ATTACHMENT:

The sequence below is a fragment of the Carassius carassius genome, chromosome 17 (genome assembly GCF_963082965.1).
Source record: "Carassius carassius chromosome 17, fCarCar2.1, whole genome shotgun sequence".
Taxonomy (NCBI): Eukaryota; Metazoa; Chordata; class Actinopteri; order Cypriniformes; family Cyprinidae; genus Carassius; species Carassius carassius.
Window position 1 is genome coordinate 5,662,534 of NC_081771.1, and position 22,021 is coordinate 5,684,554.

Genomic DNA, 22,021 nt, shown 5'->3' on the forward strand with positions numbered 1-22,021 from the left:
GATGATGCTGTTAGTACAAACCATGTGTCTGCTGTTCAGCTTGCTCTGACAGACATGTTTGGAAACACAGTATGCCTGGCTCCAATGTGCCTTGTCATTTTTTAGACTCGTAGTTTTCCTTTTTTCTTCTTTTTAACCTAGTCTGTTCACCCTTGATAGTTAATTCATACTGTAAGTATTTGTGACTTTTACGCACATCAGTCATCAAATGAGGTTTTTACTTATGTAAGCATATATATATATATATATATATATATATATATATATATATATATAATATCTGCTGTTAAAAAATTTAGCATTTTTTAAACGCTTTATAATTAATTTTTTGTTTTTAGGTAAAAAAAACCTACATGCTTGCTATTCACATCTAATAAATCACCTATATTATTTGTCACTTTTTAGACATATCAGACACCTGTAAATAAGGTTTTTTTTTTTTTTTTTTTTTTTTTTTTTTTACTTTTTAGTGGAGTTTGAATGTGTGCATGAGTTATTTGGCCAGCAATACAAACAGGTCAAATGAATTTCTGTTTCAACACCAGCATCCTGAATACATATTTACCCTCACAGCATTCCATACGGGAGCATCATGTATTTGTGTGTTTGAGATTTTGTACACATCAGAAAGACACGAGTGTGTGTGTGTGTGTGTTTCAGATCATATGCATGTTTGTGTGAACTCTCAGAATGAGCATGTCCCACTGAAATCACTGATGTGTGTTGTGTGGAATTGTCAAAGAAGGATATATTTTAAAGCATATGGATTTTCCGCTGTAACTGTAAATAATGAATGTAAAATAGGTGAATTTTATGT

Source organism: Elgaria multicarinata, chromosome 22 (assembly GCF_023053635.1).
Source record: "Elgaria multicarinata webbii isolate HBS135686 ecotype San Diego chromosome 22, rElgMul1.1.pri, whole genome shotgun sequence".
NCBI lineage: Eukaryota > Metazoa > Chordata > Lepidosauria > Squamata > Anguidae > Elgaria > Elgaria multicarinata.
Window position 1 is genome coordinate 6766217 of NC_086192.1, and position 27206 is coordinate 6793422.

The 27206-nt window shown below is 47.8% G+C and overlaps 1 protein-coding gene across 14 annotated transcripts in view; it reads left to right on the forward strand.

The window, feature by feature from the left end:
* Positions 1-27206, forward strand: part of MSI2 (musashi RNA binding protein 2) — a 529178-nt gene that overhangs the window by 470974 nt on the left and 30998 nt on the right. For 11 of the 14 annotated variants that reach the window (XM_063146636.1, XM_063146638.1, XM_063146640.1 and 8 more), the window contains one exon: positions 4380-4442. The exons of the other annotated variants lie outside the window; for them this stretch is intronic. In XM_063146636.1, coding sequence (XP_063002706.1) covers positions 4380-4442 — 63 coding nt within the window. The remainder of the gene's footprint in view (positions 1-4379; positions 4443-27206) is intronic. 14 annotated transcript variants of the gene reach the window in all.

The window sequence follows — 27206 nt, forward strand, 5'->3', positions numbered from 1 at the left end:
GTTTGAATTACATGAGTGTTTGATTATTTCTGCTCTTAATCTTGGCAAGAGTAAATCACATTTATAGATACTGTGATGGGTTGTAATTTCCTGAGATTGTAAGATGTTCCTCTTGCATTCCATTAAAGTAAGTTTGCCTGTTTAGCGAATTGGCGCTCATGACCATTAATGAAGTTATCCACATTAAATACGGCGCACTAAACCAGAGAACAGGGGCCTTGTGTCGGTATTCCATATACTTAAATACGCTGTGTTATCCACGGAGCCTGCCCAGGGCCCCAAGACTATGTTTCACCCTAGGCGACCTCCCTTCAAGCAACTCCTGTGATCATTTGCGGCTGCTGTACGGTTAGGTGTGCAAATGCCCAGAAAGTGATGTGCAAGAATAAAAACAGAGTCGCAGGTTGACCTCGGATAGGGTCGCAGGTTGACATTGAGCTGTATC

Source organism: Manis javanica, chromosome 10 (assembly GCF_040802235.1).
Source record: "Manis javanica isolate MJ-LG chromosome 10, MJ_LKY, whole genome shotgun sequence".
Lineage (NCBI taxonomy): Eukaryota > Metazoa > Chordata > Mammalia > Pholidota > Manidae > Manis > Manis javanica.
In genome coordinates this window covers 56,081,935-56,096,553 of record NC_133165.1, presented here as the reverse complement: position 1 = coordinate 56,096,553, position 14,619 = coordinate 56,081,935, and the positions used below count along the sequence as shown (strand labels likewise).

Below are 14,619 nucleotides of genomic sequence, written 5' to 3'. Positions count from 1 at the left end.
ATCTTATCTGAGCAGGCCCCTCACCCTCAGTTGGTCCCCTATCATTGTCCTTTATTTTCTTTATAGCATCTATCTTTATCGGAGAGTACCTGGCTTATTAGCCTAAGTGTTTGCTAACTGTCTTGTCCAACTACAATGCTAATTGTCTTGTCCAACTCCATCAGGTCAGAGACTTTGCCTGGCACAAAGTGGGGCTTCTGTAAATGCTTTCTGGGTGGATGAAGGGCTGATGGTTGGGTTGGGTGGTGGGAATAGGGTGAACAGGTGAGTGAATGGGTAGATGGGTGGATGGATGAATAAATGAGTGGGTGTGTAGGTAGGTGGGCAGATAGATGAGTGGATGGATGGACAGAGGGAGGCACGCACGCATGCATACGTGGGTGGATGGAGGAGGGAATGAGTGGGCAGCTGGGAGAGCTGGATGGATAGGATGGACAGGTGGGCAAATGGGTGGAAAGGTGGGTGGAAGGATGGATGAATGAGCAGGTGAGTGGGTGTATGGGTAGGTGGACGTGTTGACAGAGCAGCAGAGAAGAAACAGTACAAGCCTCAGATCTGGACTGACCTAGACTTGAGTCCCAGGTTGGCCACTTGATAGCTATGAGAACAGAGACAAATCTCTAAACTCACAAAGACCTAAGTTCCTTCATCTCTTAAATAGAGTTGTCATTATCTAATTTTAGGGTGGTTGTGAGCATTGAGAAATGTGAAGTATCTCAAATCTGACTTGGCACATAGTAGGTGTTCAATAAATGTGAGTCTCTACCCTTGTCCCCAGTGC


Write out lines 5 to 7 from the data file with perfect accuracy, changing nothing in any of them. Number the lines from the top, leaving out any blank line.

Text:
Genomic DNA, 22,021 nt, shown 5'->3' on the forward strand with positions numbered 1-22,021 from the left:
GATGATGCTGTTAGTACAAACCATGTGTCTGCTGTTCAGCTTGCTCTGACAGACATGTTTGGAAACACAGTATGCCTGGCTCCAATGTGCCTTGTCATTTTTTAGACTCGTAGTTTTCCTTTTTTCTTCTTTTTAACCTAGTCTGTTCACCCTTGATAGTTAATTCATACTGTAAGTATTTGTGACTTTTACGCACATCAGTCATCAAATGAGGTTTTTACTTATGTAAGCATATATATATATATATATATATATATATATATATATATATATATAATATCTGCTGTTAAAAAATTTAGCATTTTTTAAACGCTTTATAATTAATTTTTTGTTTTTAGGTAAAAAAAACCTACATGCTTGCTATTCACATCTAATAAATCACCTATATTATTTGTCACTTTTTAGACATATCAGACACCTGTAAATAAGGTTTTTTTTTTTTTTTTTTTTTTTTTTTTTTTACTTTTTAGTGGAGTTTGAATGTGTGCATGAGTTATTTGGCCAGCAATACAAACAGGTCAAATGAATTTCTGTTTCAACACCAGCATCCTGAATACATATTTACCCTCACAGCATTCCATACGGGAGCATCATGTATTTGTGTGTTTGAGATTTTGTACACATCAGAAAGACACGAGTGTGTGTGTGTGTGTGTTTCAGATCATATGCATGTTTGTGTGAACTCTCAGAATGAGCATGTCCCACTGAAATCACTGATGTGTGTTGTGTGGAATTGTCAAAGAAGGATATATTTTAAAGCATATGGATTTTCCGCTGTAACTGTAAATAATGAATGTAAAATAGGTGAATTTTATGT

Source organism: Elgaria multicarinata, chromosome 22 (assembly GCF_023053635.1).